Tympanometry is not a hearing test. Rather it’s a measure of energy transmission through the middle ear. Tympanograms are 0ften normal in patients with otosclerosis. Only in the case of extensive level of otosclerosis that patient’s tympanogram displays some flattening secondary to severe ossicular chain fixation.
High-resolution CT has been started to be used in the diagnosis of otosclerosis due to improvements in technology allowing for identification of smaller bony lesions. It can reveal variants in patient anatomy and the severity of the disease. Diagnosis of otosclerosis using CT imaging can find the problems in the areas of increased bony radiolucency in the otic capsule around the anterior footplate, thickening of the stapes, and widening of the oval window. The high cost is the main disadvantage of the diagnosis technique.
Treatment of Otosclerosis
Otosclerosis treatment includes four methods –
Do nothing (conservative approach)
Sometime Otosclerosis treatment is not necessary. Specialist just gives the advice to repeat the hearing test once in a year (or earlier if worse hearing).
Hearing Aids cannot treat otosclerosis, but they can reduce the major symptom – hearing loss. The latest technology can help in correcting the hearing loss due to otosclerosis, and may even provide the least invasive and risky solution.
Sometimes, the doctor prescribes Sodium Fluoride in conjunction with Vitamin D. This helps to slow the loss of hearing. Otofluor (contains sodium fluoride) is one treatment for otosclerosis. Second treatment has also been claimed recently which is bisphosphonate medications. It inhibits bone destruction. There are several side-effects to medical treatment. The side-effects may include unusual stomach upset, allergic itching, and increased joint pains which can lead to arthritis. Bisphosphonates, in the worst case, may also lead to bone infarction (death of bone tissue due to interruption of blood supply). So, neither approach is proving beneficial after surgical treatment has come into action.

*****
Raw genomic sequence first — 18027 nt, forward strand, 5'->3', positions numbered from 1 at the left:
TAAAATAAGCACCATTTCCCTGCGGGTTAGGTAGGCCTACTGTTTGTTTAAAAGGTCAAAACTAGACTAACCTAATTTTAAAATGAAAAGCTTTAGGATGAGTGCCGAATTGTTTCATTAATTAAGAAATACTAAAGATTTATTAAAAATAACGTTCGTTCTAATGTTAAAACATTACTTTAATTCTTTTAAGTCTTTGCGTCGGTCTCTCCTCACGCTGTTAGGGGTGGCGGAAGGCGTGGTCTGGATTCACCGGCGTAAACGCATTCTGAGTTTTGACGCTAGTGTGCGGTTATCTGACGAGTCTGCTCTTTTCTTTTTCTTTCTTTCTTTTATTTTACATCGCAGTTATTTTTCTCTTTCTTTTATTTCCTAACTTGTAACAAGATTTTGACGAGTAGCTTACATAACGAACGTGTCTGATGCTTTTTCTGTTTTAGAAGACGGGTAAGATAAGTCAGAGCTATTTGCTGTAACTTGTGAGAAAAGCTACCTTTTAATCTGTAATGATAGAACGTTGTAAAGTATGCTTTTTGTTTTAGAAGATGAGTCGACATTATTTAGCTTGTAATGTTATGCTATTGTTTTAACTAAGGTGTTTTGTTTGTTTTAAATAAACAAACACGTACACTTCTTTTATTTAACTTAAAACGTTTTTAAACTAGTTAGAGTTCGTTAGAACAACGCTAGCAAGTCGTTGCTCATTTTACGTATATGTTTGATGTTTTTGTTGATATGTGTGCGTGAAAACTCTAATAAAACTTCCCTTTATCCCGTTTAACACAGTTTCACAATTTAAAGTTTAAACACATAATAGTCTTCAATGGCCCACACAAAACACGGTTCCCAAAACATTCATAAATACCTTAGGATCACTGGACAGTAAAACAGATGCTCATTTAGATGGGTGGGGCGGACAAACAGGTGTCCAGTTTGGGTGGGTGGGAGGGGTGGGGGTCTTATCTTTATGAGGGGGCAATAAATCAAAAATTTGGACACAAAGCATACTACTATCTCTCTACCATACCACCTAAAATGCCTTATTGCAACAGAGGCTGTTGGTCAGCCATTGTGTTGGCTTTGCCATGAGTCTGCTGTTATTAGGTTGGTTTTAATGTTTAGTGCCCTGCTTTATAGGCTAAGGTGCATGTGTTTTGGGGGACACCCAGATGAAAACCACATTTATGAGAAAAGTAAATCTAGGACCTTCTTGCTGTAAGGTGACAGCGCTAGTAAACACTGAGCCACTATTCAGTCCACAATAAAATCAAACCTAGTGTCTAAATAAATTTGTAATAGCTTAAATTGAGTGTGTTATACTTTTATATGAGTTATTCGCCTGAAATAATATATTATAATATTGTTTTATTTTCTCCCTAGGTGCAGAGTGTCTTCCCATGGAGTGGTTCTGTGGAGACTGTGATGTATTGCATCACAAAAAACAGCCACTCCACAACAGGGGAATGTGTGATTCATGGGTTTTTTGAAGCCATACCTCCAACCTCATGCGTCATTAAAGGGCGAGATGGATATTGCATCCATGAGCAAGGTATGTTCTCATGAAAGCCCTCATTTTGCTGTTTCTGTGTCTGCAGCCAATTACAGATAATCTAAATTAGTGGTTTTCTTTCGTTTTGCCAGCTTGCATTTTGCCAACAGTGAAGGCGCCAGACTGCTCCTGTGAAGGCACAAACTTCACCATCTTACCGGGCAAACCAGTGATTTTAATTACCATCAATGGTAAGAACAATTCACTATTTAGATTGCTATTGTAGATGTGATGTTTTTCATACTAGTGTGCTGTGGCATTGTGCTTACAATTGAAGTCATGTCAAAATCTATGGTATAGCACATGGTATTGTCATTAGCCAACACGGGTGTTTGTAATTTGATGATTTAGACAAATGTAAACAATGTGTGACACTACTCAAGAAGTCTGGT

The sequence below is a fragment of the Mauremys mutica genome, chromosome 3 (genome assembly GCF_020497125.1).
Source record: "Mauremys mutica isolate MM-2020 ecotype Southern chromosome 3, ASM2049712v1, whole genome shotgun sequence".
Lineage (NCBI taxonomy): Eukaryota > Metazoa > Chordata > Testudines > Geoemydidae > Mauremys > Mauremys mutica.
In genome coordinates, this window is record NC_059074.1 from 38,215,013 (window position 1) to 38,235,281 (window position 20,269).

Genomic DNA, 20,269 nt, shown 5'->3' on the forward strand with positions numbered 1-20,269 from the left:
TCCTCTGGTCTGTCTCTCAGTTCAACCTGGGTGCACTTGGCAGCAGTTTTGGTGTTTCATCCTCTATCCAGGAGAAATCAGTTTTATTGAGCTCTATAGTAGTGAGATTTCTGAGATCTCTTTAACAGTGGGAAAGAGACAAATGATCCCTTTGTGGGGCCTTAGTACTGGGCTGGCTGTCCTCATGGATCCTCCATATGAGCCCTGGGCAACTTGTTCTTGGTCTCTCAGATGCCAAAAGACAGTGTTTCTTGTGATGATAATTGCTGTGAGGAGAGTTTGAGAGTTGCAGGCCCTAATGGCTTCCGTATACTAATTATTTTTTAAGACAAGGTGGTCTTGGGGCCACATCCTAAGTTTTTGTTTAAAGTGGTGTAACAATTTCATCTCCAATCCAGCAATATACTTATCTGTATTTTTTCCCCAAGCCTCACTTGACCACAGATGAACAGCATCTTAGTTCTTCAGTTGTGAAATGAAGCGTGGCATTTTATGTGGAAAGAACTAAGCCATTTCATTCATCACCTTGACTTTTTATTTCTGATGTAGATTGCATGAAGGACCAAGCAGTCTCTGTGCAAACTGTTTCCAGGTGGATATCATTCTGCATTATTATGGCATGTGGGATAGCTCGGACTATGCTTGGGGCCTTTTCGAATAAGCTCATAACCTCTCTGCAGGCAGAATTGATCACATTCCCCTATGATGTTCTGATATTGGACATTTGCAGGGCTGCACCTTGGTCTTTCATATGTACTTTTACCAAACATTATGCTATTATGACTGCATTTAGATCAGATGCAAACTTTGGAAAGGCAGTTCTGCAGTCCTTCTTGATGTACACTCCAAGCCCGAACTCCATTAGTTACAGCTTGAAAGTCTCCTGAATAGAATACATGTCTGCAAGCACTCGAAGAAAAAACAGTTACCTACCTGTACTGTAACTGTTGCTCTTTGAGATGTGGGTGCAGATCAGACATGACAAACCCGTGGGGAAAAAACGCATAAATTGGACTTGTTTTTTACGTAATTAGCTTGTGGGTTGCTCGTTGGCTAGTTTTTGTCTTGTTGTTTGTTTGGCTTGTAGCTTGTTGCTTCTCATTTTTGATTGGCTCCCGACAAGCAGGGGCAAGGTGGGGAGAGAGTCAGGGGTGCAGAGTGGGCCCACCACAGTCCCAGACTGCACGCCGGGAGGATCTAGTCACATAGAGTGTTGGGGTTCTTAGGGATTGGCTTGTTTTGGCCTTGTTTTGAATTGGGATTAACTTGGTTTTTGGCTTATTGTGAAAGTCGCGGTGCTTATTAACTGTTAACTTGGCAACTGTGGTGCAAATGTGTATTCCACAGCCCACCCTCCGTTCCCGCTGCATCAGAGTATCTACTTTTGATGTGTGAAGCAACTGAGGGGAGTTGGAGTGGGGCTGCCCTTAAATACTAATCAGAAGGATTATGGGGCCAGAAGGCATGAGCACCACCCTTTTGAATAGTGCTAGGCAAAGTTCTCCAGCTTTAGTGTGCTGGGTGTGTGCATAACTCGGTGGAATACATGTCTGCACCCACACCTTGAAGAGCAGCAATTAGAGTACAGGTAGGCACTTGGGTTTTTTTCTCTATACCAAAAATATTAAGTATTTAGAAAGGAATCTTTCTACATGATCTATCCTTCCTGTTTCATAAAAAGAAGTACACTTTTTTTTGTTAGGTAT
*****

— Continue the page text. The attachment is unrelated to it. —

Patients with otosclerosis who have profound hearing loss have derived significant benefits from cochlear implants. But there is an increased risk of cochlear ossification and facial nerve stimulation before an operation.
In 1957, Dr. John Shea invented the Procedure of stapedectomy for the conductive hearing loss, which hearing results were very effective, that remain effective for a long time after the surgery. In the process of this surgery by removing the stapes bone and change with a prosthetic device.
This surgery is partial removal of the stapes bone for implantation of a prosthetic device and has similar results. Surgery is performing with laser dissection.
In this surgery, all parts of the immobilized stapes bone removed and replaced with a prosthetic device. A surgeon uses an operating microscope to perform surgery through the ear canal. The prosthetic device allows the bones of the middle ear (malleus, incus, and stapes) to resume movement, which stimulates fluid in the inner ear and improves or restores hearing.
Otosclerosis often occurs in both the ears. The ears are operating one at a time. Before performing surgery on the second ear, the surgeon usually waits a minimum of six months.
Complications of Stapedectomy
Following are the risks of Stapedectomy-
Dizziness is normal during the first few days after the operation. It may also result in nausea and vomiting. Prolongation of dizziness is very rare.
It can worsen in rare cases but generally, it improves after the surgery with an improvement in hearing impairment.
A hole in the eardrum during or after surgery is very rare. It usually occurs due to an infection.
In less than 1% of cases, the hearing may be damaged despite a perfect surgery. You have to give a few days of time to the ear to heal completely.
Temporary taste change
One of your taste nerves runs under your eardrum. For surgery, the surgeon may need to move this nerve out of the way. This could results in a temporary taste change on the side of your tongue or loss of taste.
To reduce the risk of complications after surgery:
- Avoid people with respiratory or other infections.
- DO not blow your nose for 2 to 3 weeks after surgery.
- Avoid bending, lifting, or straining as it may cause dizziness.
- Avoid loud noises and sudden pressure changes, such as scuba diving, flying, or driving in the mountains until you have healed.
Otosclerosis causes hearing loss but advancements in diagnostic treatment and technology have made it a treatable disease. Different treatments including medications, surgery, cochlear treatment are available for otosclerosis. Understanding this disease will definitely lead to earlier diagnosis and treatment of the patients.
Read More: Complete therapy of tinnitus